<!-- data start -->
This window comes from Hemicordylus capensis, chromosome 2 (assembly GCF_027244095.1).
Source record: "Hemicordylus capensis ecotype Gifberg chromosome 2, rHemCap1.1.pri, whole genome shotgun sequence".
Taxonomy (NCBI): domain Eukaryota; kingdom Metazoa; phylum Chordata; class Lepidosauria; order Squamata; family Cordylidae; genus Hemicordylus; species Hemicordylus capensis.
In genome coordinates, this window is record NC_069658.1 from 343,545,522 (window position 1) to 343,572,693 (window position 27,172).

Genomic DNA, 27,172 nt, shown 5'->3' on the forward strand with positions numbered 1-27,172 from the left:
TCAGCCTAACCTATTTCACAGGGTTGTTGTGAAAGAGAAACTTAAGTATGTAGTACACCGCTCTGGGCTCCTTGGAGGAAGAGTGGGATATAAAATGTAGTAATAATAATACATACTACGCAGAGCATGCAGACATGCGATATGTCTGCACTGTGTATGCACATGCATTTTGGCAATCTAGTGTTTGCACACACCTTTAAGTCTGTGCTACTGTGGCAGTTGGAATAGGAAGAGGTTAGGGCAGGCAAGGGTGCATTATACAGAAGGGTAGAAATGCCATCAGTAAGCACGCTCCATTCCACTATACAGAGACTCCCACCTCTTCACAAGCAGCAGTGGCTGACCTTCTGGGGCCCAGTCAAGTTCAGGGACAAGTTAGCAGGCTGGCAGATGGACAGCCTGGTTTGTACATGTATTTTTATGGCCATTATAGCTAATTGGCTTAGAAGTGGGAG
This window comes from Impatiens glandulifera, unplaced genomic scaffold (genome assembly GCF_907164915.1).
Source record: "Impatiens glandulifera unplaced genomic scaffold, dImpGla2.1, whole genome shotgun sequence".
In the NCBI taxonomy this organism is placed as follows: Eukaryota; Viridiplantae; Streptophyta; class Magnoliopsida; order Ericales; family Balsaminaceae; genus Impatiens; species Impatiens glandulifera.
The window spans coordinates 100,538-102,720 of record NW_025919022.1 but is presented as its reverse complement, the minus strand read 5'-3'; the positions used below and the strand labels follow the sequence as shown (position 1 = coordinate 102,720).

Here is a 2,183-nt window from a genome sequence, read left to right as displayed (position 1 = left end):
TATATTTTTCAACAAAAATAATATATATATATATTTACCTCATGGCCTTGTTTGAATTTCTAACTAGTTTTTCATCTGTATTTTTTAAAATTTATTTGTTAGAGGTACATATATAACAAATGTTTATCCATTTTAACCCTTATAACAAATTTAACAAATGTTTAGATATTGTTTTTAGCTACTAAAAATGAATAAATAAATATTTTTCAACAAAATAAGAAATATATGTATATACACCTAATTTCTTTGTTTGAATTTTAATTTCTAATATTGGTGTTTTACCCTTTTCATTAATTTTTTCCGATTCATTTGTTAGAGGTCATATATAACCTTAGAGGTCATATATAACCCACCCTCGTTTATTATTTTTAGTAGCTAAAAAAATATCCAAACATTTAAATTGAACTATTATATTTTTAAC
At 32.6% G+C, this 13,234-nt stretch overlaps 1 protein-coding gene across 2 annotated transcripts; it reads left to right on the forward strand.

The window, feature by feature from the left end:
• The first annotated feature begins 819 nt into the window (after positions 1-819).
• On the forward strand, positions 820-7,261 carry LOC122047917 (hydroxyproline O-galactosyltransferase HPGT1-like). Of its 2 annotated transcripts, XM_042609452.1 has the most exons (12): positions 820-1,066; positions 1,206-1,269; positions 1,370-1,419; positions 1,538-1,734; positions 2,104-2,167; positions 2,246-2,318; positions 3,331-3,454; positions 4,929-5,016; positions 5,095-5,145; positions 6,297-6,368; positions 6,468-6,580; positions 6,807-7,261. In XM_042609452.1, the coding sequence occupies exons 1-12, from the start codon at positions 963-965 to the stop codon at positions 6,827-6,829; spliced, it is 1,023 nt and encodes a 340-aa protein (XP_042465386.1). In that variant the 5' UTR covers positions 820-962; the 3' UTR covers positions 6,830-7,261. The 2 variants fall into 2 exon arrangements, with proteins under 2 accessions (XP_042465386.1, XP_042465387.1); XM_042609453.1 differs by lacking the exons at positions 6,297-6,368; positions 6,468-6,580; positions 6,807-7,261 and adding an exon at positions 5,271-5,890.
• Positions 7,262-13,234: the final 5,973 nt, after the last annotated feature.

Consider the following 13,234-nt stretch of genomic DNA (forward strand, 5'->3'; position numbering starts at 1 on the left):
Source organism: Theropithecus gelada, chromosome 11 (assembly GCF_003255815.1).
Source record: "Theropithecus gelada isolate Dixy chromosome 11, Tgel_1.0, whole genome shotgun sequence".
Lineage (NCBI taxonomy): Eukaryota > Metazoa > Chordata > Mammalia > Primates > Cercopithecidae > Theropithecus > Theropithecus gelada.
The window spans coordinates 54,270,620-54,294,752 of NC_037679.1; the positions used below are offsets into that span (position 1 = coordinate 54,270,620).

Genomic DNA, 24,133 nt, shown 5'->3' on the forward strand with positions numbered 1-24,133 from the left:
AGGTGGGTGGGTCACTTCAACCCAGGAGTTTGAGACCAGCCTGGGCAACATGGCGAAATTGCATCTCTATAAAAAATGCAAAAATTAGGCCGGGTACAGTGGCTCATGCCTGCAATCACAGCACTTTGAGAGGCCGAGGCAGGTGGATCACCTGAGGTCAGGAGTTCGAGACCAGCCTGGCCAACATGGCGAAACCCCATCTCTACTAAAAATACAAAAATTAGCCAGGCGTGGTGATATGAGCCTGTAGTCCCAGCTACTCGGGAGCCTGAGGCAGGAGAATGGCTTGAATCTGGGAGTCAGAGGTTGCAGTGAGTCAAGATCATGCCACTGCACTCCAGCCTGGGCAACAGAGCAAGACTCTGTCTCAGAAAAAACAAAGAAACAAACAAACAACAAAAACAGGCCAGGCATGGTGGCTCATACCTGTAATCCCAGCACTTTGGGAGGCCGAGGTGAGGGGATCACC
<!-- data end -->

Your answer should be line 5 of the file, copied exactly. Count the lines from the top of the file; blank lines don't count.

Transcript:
Genomic DNA, 27,172 nt, shown 5'->3' on the forward strand with positions numbered 1-27,172 from the left: